3. Is there a lower grade than ABEC 1 ?

	There is no GRADE lower than Abec 1, but that doesn't mean that a
	manufacturer has to meet ABEC standards. There are a lot of minor bearing
	manufacturers that are not publishing any data on their manufacturing
	standards, so beware. Stick to brands that are well known and you won't go

	4. Are there any other standards for measuring Bearing precision ?

	Yes. The other commonly used standard is the ISO (International Standards
	Organisation) standard.  There are slight differences in the standards
	applied, but basically ISO Grade P0 is approximately equal to ABEC 1, ISO
	P6 approximates ABEC 3, ISO P5 approximates ABEC 5, ISO P4 approximates
	ABEC 7 and ISO P2 approximates ABEC 9. Please see our Precision Grades
	table for the exact values of these precision grades. 

	5. What is the purpose of the higher precision bearings ?

	Higher precision bearings are designed to allow high precision machinery
	to operate smoother and sometimes at higher speeds than a standard bearing
	would be capable of. Keeping this in mind, a standard ABEC 1 608ZZ is
	rated with a limiting speed of 32,000 RPM with grease lubrication and
	38,000 RPM with oil lubrication. The actual speed that the bearing will
	attain without failure also depends on the loads applied and other running
	conditions but there is really no need to go into that too heavily here.

	We feel that we must stress here that the purpose of higher precision
	bearings IS NOT TO GO FASTER, but (amongst other things) to ALLOW HIGH

	6. What will be the result of using these higher grade bearings in
	Skating Applications ?

	The most noticeable result is that you will end up with less money in your
	wallet and the people that sold you the bearings will be eating out at
	restaurants at your expense for a few days. Under the following
	conditions, you may notice an improved performance.

	(a) You spend a lot of money (i.e. thousands of dollars) to have your
	equipment (wheels and board)  redesigned and manufactured to suit these
	high precision bearings. You will need to use some type of shock absorber
	that allows for absolutely no vibration. 

	(b) You will have to be prepared to skate on a perfectly smooth surface
	and make no attempts to use your feet to propel yourself. (Doing so would
	cause shock loads to the bearings and any extra precision would be lost
	very quickly). 

	(c) After you work out how you are going to achieve the above two
	criteria, you may (and that is only "may") experience a better result than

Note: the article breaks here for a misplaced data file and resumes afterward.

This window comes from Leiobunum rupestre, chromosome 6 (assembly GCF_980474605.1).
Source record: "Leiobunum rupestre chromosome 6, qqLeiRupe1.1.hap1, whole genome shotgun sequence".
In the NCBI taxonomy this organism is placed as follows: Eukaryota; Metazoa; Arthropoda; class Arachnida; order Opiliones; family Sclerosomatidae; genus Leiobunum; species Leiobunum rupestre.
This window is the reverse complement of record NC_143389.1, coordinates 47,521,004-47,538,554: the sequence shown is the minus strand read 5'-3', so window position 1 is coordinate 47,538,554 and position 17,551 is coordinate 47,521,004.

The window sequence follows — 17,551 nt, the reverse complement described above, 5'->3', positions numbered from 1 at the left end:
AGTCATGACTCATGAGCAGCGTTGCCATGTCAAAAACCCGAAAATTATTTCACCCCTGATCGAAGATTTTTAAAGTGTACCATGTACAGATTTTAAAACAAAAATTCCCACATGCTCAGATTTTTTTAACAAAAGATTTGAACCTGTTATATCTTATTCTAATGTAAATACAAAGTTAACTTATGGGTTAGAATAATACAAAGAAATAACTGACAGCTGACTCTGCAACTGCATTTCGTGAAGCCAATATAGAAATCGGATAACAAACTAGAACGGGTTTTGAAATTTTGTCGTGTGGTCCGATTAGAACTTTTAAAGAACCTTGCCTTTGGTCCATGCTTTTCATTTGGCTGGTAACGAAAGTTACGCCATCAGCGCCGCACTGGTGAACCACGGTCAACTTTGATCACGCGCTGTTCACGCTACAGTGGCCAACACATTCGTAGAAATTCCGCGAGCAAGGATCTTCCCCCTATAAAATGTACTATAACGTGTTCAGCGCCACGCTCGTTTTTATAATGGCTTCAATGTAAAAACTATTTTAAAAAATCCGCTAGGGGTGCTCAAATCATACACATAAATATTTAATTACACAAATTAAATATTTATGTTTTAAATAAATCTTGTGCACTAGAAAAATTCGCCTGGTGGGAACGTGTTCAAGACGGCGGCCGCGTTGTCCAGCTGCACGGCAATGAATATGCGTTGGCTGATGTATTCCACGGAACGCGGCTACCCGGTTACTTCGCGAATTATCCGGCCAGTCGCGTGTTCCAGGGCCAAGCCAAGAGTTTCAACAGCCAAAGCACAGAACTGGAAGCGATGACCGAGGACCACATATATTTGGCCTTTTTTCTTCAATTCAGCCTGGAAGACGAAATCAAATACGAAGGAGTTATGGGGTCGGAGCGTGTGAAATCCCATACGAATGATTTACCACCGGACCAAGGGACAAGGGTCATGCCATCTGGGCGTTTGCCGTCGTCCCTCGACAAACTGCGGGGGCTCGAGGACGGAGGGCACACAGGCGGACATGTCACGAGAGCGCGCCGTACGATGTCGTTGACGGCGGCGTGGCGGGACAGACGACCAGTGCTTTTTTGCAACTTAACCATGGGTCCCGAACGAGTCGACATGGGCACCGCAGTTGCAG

using ABEC 1 bearings after you attain a speed of about 390 KPH (240 MPH)
	with 65mm wheels and grease lubrication. 

	Similar calculations for different wheel sizes and lubrication methods
	52mm Wheels Grease Lubed Bearings 310 kph (195 mph)
	52mm Wheels Oil Lubed Bearings 370 kph (230 mph)
	65mm Wheels Grease Lubed Bearings 390 kph (240 mph)
	65mm Wheels Oil Lubed Bearings 460 kph (290 mph)
	70mm Wheels Grease Lubed Bearings 420 kph (260 mph)
	70mm Wheels Oil Lubed Bearings 500 kph (310 mph)

	So, what it all comes down to is "do you really think that you need to buy
	these bearing?", "Will Windows 95 do anything for your old XT 1mb RAM
	computer?", "Will you get rich investing in shares if you only have $2.00
	to invest?" - We don't think so.

	7. What are the grades of bearings available in order. How different
	are the grades ?

	OK, but don't forget that you really do not need to waste money on
	anything higher than ABEC 1 or ABEC 3 for skating applications. 

	                                  From Lowest to Highest

	                             ABEC 1 Approximately equal to ISO P0
	                             ABEC 3 Approximately equal to ISO P6
	                             ABEC 5 Approximately equal to ISO P5
	                             ABEC 7 Approximately equal to ISO P4
	                             ABEC 9 Approximately equal to ISO P2

	There are a number of factors covered by the ABEC grades, but to give you
	an idea we will just examine one of these factors - the eccentricity (out
	of roundness) of the track in the inner ring. For an ABEC 1 (lowest grade)
	bearing, the maximum eccentricity allowable is 0.0075 mm (0.000295"). This
	is quite precise - more than precise enough for skates and skateboards. 
	The figure for the other ABEC grades are 0.005 mm (0.000197") for ABEC 3,
	0.0035 mm (0.000138") for ABEC 5, 0.0025 mm (0.000098") for ABEC 7, and
	0.0012 mm (0.000047") for ABEC 9. If used in high precision, high speed
	machinery (see above), these minute variations can make a difference.  The
	fact is that no matter which of these bearings you use in skates or skate
	boards, after 5 - 10 minutes of use the tracks won't just be eccentric,
	they will become irregular (albeit minutely) enough to be practically
	indistinguishable from one another. Your high priced ABEC 9 bearing might